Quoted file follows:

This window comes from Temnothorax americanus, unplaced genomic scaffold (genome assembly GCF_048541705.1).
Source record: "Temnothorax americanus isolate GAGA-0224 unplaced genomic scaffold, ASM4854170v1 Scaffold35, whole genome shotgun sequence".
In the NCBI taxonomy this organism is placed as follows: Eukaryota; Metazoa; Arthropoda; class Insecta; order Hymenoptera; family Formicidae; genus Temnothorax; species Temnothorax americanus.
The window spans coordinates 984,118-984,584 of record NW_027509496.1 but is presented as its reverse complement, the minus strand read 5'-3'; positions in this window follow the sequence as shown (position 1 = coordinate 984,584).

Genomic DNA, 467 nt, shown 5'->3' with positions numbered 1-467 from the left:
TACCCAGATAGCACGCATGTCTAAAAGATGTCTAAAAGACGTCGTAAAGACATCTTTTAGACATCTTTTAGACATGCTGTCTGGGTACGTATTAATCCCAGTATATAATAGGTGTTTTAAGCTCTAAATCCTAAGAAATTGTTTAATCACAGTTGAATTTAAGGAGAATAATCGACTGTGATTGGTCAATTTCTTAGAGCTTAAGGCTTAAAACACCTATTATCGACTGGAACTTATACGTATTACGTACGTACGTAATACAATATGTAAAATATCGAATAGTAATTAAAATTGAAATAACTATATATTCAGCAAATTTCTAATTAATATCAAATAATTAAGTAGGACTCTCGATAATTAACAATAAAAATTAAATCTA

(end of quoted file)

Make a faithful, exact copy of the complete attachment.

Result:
This window comes from Temnothorax americanus, unplaced genomic scaffold (genome assembly GCF_048541705.1).
Source record: "Temnothorax americanus isolate GAGA-0224 unplaced genomic scaffold, ASM4854170v1 Scaffold35, whole genome shotgun sequence".
In the NCBI taxonomy this organism is placed as follows: Eukaryota; Metazoa; Arthropoda; class Insecta; order Hymenoptera; family Formicidae; genus Temnothorax; species Temnothorax americanus.
The window spans coordinates 984,118-984,584 of record NW_027509496.1 but is presented as its reverse complement, the minus strand read 5'-3'; positions in this window follow the sequence as shown (position 1 = coordinate 984,584).

Genomic DNA, 467 nt, shown 5'->3' with positions numbered 1-467 from the left:
TACCCAGATAGCACGCATGTCTAAAAGATGTCTAAAAGACGTCGTAAAGACATCTTTTAGACATCTTTTAGACATGCTGTCTGGGTACGTATTAATCCCAGTATATAATAGGTGTTTTAAGCTCTAAATCCTAAGAAATTGTTTAATCACAGTTGAATTTAAGGAGAATAATCGACTGTGATTGGTCAATTTCTTAGAGCTTAAGGCTTAAAACACCTATTATCGACTGGAACTTATACGTATTACGTACGTACGTAATACAATATGTAAAATATCGAATAGTAATTAAAATTGAAATAACTATATATTCAGCAAATTTCTAATTAATATCAAATAATTAAGTAGGACTCTCGATAATTAACAATAAAAATTAAATCTA